But Wisconsin hasn’t seen a downward trajectory of “COVID-like” symptomatic cases over the last 14-day period, or a downward trend of COVID-19 cases among health care workers, calculated weekly.
The metric for influenza-like illnesses over the past 14 days was green at the end of last week, but has now reverted to red as the calculation incorporates new data from the most recent 14-day period.
“These data can change on a daily basis as new information about cases is gathered or updated, which means the gating criteria status could change from red to green and back to red,” said DHS spokeswoman Elizabeth Goodsitt in an email.
See the dashboard: http://www.dhs.wisconsin.gov/covid-19/prepare.htm
— The state’s confirmed cases rose 199, bringing the cumulative confirmed case count to 10,418.
An estimated 50 percent have recovered from COVID-19. That’s based on the number of confirmed cases who have at least documentation of resolved symptoms, documentation of release from public health isolation or 30 days since symptom onset or diagnosis. Forty-six percent of patients are still in that 30-day period.
DHS’s hospital dashboard also reports 340 COVID patients in hospitals statewide, an increase of eight patients since Sunday, and seven less than last Monday’s number of 347 patients.
Of the state’s confirmed cases, 18 percent were hospitalized, 4 percent received intensive care and 4 percent have died, according to DHS.
Counties reporting deaths include Milwaukee (231), Waukesha (23), Dane (22), Brown (18), Kenosha (16), Racine (16), Rock (13), Walworth (10), Grant (9), Ozaukee (9), Clark (4) and Washington (4).
Door, Fond du Lac and Sauk counties report three deaths each.
Jefferson, Outagamie, Richland and Sheboygan counties report two deaths each.
Adams, Bayfield, Buffalo, Calumet, Columbia, Dodge, Iron, Jackson, Juneau, Kewaunee, Manitowoc, Marathon, Marinette, Marquette, Monroe, Waupaca and Winnebago counties report one death each.
Sixty-eight of Wisconsin’s 72 counties have confirmed cases.
The numbers above were as of yesterday.
Click here for coronavirus resources and information: http://www.wispolitics.com/wisconsin-coronavirus-resources/
— The state’s total testing capacity is 13,795 tests per day. However, only about 3,069 tests came back with results.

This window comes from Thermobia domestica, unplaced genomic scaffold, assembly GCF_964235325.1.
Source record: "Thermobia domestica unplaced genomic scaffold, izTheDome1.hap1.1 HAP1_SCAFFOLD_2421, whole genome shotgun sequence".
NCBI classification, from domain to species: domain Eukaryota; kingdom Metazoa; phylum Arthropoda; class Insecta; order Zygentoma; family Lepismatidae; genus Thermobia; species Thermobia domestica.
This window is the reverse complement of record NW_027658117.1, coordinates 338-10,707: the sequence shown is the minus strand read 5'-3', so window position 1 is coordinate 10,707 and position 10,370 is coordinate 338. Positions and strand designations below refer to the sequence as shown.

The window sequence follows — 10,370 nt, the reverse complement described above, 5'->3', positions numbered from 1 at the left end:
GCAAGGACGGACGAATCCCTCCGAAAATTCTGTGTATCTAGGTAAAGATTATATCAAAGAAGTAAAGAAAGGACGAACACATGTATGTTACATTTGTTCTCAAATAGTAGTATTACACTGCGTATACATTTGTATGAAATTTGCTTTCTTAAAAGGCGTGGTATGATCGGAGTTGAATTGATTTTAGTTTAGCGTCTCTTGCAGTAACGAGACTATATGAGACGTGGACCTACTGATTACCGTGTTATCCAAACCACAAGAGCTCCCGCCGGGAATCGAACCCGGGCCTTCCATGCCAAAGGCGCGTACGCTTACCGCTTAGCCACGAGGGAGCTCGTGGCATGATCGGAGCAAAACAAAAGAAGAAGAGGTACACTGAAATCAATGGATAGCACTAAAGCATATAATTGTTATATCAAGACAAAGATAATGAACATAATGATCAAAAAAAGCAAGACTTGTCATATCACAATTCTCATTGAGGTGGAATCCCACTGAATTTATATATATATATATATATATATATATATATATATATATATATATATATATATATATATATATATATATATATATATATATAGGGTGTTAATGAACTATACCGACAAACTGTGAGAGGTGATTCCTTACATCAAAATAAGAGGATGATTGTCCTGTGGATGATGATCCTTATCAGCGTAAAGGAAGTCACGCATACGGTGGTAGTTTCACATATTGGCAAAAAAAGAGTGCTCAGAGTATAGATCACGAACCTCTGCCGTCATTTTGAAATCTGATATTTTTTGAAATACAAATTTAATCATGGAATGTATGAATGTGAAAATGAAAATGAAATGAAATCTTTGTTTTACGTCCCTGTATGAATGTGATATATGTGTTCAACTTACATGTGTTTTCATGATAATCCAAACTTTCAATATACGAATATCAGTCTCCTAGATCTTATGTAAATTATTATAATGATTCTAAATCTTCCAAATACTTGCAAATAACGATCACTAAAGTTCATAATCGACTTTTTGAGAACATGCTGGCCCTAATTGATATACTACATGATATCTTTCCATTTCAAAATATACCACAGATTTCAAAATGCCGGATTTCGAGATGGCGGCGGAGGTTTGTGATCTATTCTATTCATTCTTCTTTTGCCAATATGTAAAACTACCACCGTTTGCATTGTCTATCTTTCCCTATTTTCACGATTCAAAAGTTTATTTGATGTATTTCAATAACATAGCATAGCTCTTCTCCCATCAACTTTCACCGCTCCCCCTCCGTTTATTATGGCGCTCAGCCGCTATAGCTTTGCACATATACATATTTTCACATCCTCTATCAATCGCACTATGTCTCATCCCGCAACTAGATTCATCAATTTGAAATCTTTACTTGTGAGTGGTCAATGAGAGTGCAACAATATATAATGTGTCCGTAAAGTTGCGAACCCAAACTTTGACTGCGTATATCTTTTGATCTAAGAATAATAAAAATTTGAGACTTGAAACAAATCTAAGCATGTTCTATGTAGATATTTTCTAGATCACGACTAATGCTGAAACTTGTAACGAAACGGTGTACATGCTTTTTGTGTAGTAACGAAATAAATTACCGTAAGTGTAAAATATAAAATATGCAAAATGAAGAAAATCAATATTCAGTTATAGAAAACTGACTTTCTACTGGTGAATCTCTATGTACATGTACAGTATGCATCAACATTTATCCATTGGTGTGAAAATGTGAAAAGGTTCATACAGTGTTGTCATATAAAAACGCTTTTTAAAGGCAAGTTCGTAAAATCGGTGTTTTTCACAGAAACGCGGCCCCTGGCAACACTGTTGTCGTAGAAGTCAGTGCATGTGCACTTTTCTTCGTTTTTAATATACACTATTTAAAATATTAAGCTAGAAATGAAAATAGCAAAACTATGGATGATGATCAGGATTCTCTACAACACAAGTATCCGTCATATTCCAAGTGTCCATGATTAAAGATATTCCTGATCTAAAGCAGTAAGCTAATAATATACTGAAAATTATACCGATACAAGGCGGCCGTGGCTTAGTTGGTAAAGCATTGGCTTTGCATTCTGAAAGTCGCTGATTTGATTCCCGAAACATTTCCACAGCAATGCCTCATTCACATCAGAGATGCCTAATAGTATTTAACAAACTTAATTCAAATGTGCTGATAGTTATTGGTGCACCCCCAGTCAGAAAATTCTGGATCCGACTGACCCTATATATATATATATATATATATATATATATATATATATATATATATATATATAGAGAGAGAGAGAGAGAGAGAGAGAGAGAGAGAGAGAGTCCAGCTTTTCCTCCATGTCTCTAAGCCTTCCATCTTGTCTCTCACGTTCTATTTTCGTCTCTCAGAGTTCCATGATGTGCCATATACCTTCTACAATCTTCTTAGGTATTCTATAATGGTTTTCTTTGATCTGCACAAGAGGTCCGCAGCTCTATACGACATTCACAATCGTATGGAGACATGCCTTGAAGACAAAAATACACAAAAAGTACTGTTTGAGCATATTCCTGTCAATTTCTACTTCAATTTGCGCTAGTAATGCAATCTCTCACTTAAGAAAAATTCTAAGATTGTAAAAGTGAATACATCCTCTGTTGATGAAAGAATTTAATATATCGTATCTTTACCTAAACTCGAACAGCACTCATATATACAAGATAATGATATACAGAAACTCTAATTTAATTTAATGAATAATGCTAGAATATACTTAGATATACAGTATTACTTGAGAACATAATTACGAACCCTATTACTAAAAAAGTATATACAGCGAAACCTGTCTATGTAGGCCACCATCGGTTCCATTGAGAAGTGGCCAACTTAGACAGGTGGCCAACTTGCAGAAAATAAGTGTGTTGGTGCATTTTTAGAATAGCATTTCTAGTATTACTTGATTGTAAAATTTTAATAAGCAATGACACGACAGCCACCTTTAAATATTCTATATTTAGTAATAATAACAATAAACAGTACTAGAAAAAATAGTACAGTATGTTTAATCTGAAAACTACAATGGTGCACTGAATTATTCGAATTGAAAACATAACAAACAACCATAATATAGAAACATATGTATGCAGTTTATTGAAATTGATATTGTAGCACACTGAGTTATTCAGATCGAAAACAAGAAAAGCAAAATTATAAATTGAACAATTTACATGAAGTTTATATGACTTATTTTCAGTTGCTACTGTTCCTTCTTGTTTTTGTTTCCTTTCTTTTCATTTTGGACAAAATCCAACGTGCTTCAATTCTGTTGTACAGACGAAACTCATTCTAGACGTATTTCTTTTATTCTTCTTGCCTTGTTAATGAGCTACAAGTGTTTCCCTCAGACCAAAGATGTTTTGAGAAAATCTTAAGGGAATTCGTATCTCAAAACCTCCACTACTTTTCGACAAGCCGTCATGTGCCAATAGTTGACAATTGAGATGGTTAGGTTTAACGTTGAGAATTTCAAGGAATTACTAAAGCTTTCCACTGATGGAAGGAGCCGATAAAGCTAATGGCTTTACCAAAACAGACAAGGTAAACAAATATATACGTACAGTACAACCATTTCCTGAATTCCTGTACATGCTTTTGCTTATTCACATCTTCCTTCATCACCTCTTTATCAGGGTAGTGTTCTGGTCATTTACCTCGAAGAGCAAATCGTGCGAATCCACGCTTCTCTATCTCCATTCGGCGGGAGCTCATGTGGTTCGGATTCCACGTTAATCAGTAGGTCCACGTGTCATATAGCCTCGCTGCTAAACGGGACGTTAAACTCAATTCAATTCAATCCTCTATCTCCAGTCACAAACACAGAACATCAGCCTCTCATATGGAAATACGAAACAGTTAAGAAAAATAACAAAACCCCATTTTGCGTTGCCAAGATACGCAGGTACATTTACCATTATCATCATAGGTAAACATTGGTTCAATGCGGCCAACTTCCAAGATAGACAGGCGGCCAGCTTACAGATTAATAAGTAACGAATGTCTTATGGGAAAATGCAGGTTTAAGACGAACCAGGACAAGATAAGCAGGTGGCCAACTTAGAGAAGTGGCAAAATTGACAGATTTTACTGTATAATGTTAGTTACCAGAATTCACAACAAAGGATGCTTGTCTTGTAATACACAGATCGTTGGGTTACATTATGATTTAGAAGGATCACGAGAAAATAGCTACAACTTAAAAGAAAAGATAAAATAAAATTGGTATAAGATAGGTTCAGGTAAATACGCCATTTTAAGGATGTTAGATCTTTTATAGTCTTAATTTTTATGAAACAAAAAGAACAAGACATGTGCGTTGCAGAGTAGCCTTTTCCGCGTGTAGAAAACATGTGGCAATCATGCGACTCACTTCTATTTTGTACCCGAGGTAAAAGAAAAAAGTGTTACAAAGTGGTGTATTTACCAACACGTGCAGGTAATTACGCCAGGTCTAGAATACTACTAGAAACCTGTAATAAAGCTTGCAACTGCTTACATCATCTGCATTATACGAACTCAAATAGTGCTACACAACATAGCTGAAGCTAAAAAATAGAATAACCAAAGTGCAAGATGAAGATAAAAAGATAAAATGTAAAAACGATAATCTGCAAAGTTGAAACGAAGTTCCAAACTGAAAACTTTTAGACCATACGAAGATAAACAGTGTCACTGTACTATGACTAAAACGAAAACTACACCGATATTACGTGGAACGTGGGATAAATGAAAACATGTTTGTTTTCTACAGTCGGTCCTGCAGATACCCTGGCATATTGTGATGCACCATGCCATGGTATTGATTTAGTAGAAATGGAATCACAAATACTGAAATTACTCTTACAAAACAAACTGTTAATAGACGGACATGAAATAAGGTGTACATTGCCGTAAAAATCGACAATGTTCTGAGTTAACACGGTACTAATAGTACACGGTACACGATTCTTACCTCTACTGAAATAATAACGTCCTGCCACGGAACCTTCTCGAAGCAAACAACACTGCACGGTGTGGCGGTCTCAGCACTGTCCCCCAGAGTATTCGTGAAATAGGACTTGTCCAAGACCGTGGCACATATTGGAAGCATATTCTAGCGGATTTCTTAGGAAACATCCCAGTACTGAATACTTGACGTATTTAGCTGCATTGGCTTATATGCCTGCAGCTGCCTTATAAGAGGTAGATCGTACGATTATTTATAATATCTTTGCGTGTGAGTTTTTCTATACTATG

“We are looking to maximize the number of tests we’re doing every day,” DHS Secretary Andrea Palm said yesterday in a DHS briefing. She noted that the goal is about 12,000 tests per day.
“We are well within reach of that goal, but we are not utilizing on a daily basis the number of tests that we have available,” she said.
Palm noted that anyone who has symptoms — “even the mildest of symptoms” — to avail themselves of the community testing sites that are available and to call one’s health care provider and ask for a test.
And Wisconsin appears to have an adequate supply of beds and ventilators.
ICU beds immediately available in the state number 446 out of 1,427 total in Wisconsin; intermediate care beds — 211 out of 896; surgical beds — 1,828 out of 7,233; and isolation beds — beds in negative pressure rooms meant for isolating patients — 1,169 out of 1,969.
Statewide, hospitals have a total of 1,257 ventilators and are using 340 of those for patients.
But PPE supplies are still lagging. Thirty-four hospitals in the state have a seven days or less supply of N95 masks, 42 have limited supply of gowns and 30 hospitals have limited paper medical masks.
— Evers also announced several community testing sites for COVID-19 are opening in Milwaukee and Madison.
The sites are operated by the state Department of Health Services and the Wisconsin National Guard, and will be open to all residents for free walk-up or drive-through testing.
Milwaukee has two sites, on the north and south sides of the city. They will be open from 8 a.m. to 8 p.m seven days a week. Madison’s only site is located at the Alliant Energy Center and will be open from 8 a.m. to 4 p.m. Monday through Saturday.